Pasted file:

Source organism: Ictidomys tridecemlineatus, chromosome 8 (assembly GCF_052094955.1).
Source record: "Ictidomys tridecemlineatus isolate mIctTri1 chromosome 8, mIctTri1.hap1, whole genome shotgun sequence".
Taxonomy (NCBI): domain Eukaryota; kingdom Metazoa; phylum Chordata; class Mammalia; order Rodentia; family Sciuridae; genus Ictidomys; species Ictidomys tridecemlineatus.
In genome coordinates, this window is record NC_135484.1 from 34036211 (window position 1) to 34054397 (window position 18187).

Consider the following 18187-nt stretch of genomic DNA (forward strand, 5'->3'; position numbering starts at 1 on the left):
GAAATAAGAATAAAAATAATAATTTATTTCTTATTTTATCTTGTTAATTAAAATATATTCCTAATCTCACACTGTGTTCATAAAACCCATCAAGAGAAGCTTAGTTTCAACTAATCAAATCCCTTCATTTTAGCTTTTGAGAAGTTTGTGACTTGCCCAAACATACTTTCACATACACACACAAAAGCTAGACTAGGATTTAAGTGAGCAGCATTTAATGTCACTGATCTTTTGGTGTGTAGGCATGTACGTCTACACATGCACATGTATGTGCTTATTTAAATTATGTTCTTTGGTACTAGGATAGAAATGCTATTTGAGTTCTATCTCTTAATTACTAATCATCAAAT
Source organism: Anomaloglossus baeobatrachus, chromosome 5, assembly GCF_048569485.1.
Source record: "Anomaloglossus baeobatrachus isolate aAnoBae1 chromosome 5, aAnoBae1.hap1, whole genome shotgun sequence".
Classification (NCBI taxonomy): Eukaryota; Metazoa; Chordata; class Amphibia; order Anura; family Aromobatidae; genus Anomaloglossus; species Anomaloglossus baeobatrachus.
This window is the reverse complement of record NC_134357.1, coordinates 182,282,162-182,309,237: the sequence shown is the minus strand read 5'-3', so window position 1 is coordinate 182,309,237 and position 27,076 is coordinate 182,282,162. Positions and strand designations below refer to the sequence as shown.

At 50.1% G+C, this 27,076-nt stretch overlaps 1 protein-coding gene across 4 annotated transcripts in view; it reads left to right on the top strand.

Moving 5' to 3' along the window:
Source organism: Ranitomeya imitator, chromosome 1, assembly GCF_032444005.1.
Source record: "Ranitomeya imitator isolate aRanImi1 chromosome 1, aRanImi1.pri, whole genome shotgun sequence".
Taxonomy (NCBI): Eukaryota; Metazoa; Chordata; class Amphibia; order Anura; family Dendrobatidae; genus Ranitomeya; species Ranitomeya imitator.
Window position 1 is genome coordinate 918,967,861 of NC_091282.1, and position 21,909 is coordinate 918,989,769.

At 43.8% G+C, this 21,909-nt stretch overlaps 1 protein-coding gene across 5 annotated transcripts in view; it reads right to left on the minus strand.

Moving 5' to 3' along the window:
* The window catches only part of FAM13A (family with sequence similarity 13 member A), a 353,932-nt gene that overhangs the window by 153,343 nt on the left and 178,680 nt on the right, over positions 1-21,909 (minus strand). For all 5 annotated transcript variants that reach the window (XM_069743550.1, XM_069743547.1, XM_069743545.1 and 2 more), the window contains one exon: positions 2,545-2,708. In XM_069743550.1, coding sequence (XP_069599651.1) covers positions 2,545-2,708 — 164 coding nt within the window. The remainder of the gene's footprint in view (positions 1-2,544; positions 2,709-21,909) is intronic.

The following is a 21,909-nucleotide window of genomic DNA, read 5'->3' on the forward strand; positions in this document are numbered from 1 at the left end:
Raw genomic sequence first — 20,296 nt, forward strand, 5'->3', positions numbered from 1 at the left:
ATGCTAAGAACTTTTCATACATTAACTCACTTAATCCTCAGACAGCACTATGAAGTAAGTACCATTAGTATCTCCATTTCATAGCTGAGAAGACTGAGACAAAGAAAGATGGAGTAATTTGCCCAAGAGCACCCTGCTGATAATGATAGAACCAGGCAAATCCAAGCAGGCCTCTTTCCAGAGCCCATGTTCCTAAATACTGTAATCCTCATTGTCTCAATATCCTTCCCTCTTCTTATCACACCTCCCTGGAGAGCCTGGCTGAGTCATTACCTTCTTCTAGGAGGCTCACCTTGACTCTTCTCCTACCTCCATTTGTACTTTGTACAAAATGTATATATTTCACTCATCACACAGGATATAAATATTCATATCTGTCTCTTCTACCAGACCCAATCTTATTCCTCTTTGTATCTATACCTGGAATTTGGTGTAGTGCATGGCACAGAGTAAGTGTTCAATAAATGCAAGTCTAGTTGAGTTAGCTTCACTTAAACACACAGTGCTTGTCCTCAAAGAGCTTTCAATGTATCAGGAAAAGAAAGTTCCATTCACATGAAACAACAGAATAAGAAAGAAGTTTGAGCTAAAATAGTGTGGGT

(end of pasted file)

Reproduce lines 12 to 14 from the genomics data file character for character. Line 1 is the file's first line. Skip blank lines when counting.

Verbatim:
Moving 5' to 3' along the window:
Source organism: Ranitomeya imitator, chromosome 1, assembly GCF_032444005.1.
Source record: "Ranitomeya imitator isolate aRanImi1 chromosome 1, aRanImi1.pri, whole genome shotgun sequence".